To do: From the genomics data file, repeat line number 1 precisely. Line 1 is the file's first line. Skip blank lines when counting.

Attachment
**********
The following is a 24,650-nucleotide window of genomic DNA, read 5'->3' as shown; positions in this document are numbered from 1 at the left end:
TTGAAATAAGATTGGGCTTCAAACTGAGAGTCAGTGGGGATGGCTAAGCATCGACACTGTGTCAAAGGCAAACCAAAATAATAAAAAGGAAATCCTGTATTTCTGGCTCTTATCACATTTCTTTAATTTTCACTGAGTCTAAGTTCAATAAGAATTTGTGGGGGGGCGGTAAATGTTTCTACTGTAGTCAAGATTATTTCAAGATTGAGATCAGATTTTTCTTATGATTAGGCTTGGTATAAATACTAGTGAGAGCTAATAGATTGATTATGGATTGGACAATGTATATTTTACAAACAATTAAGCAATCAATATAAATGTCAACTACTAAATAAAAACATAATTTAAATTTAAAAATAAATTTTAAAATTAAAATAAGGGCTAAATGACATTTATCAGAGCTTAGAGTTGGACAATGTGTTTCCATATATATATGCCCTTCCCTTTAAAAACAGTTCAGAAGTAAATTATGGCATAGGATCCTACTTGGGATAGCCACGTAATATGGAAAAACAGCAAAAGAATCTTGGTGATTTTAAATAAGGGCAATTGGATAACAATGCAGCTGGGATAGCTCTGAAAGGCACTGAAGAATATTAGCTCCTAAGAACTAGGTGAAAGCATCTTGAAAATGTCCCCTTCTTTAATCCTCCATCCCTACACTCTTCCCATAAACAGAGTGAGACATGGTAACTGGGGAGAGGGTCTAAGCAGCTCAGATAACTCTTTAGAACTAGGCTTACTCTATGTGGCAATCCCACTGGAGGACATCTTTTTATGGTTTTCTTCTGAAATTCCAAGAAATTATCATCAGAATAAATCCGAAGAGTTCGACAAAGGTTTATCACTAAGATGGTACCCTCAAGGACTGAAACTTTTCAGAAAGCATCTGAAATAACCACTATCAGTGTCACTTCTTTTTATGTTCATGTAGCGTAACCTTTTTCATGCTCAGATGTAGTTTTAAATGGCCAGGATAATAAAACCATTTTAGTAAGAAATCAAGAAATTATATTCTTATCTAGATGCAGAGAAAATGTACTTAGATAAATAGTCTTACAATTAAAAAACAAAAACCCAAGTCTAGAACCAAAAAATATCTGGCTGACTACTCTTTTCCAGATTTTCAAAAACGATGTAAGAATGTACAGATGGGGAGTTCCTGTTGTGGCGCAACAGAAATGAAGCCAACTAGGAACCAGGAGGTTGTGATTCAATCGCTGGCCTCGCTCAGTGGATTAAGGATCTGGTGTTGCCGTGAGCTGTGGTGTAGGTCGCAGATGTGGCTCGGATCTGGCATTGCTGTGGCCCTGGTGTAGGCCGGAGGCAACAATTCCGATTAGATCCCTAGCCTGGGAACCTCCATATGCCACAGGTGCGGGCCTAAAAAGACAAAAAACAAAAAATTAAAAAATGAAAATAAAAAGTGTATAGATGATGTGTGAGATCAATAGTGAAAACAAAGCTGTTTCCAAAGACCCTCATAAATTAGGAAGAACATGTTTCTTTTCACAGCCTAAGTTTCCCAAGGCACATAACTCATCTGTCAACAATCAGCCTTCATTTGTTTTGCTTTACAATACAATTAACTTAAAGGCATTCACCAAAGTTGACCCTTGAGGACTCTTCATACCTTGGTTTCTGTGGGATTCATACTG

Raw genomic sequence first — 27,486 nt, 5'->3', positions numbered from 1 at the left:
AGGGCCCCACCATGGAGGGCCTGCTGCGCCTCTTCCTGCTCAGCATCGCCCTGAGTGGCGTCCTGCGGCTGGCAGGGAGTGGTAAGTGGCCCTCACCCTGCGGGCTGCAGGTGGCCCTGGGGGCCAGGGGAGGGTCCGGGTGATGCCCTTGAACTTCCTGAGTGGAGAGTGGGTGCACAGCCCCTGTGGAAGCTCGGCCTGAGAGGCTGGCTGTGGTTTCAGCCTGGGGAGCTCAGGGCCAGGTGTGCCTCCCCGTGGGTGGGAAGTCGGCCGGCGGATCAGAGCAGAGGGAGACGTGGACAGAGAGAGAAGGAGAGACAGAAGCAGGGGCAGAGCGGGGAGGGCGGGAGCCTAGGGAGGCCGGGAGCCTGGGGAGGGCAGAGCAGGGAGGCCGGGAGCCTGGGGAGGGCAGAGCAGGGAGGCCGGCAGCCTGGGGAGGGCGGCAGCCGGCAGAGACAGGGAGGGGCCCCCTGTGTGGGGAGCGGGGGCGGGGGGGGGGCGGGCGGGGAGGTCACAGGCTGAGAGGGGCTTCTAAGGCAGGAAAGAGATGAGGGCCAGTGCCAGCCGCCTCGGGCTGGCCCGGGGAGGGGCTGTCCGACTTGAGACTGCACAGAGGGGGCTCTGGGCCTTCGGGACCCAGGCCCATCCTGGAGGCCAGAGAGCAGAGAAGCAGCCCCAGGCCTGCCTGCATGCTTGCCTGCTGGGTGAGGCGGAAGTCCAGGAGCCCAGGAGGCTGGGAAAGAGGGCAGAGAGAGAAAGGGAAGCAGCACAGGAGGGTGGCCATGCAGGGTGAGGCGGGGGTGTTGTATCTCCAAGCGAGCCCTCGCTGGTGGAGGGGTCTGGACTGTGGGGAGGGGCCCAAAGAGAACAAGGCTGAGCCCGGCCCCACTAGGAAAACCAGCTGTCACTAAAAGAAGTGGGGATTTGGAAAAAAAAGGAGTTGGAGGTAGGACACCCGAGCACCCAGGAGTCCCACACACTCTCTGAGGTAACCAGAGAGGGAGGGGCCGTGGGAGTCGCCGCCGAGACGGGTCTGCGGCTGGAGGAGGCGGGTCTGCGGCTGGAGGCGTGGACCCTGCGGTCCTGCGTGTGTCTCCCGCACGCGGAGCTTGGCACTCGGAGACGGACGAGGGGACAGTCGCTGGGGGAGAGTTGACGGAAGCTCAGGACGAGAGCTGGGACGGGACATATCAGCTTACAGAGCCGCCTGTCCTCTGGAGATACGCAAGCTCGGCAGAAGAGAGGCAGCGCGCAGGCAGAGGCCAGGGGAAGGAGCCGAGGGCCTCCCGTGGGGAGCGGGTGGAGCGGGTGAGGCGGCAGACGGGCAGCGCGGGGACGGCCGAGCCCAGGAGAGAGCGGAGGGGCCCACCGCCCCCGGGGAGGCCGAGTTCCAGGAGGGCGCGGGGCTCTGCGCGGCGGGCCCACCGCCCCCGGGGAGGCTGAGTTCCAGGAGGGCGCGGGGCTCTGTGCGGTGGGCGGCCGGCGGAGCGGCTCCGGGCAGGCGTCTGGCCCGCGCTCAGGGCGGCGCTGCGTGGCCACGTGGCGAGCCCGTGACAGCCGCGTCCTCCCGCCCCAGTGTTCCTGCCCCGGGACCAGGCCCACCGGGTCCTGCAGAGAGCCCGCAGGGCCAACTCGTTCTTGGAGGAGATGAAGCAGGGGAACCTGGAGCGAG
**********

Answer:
The following is a 24,650-nucleotide window of genomic DNA, read 5'->3' as shown; positions in this document are numbered from 1 at the left end: